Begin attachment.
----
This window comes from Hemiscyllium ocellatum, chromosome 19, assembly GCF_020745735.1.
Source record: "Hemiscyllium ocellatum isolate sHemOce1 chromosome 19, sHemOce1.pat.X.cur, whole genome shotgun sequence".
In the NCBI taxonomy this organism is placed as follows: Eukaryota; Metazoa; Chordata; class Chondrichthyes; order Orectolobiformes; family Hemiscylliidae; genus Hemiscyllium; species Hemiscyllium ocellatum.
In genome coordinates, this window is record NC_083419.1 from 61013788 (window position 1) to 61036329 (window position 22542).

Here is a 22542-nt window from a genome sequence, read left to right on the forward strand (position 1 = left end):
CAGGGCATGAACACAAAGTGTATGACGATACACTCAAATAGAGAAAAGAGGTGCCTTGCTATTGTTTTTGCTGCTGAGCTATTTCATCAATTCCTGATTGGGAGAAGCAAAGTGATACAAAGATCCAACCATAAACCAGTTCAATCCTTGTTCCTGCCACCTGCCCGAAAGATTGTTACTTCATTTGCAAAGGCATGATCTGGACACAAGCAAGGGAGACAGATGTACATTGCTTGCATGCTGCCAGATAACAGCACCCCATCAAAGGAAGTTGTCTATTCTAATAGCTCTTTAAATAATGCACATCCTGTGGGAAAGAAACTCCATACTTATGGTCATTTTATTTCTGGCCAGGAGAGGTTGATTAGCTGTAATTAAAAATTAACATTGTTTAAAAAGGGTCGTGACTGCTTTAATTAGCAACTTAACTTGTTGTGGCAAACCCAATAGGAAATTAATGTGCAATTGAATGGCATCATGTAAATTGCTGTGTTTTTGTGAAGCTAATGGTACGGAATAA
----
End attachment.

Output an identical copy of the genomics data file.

This window comes from Hemiscyllium ocellatum, chromosome 19, assembly GCF_020745735.1.
Source record: "Hemiscyllium ocellatum isolate sHemOce1 chromosome 19, sHemOce1.pat.X.cur, whole genome shotgun sequence".
In the NCBI taxonomy this organism is placed as follows: Eukaryota; Metazoa; Chordata; class Chondrichthyes; order Orectolobiformes; family Hemiscylliidae; genus Hemiscyllium; species Hemiscyllium ocellatum.
In genome coordinates, this window is record NC_083419.1 from 61013788 (window position 1) to 61036329 (window position 22542).

Here is a 22542-nt window from a genome sequence, read left to right on the forward strand (position 1 = left end):
CAGGGCATGAACACAAAGTGTATGACGATACACTCAAATAGAGAAAAGAGGTGCCTTGCTATTGTTTTTGCTGCTGAGCTATTTCATCAATTCCTGATTGGGAGAAGCAAAGTGATACAAAGATCCAACCATAAACCAGTTCAATCCTTGTTCCTGCCACCTGCCCGAAAGATTGTTACTTCATTTGCAAAGGCATGATCTGGACACAAGCAAGGGAGACAGATGTACATTGCTTGCATGCTGCCAGATAACAGCACCCCATCAAAGGAAGTTGTCTATTCTAATAGCTCTTTAAATAATGCACATCCTGTGGGAAAGAAACTCCATACTTATGGTCATTTTATTTCTGGCCAGGAGAGGTTGATTAGCTGTAATTAAAAATTAACATTGTTTAAAAAGGGTCGTGACTGCTTTAATTAGCAACTTAACTTGTTGTGGCAAACCCAATAGGAAATTAATGTGCAATTGAATGGCATCATGTAAATTGCTGTGTTTTTGTGAAGCTAATGGTACGGAATAA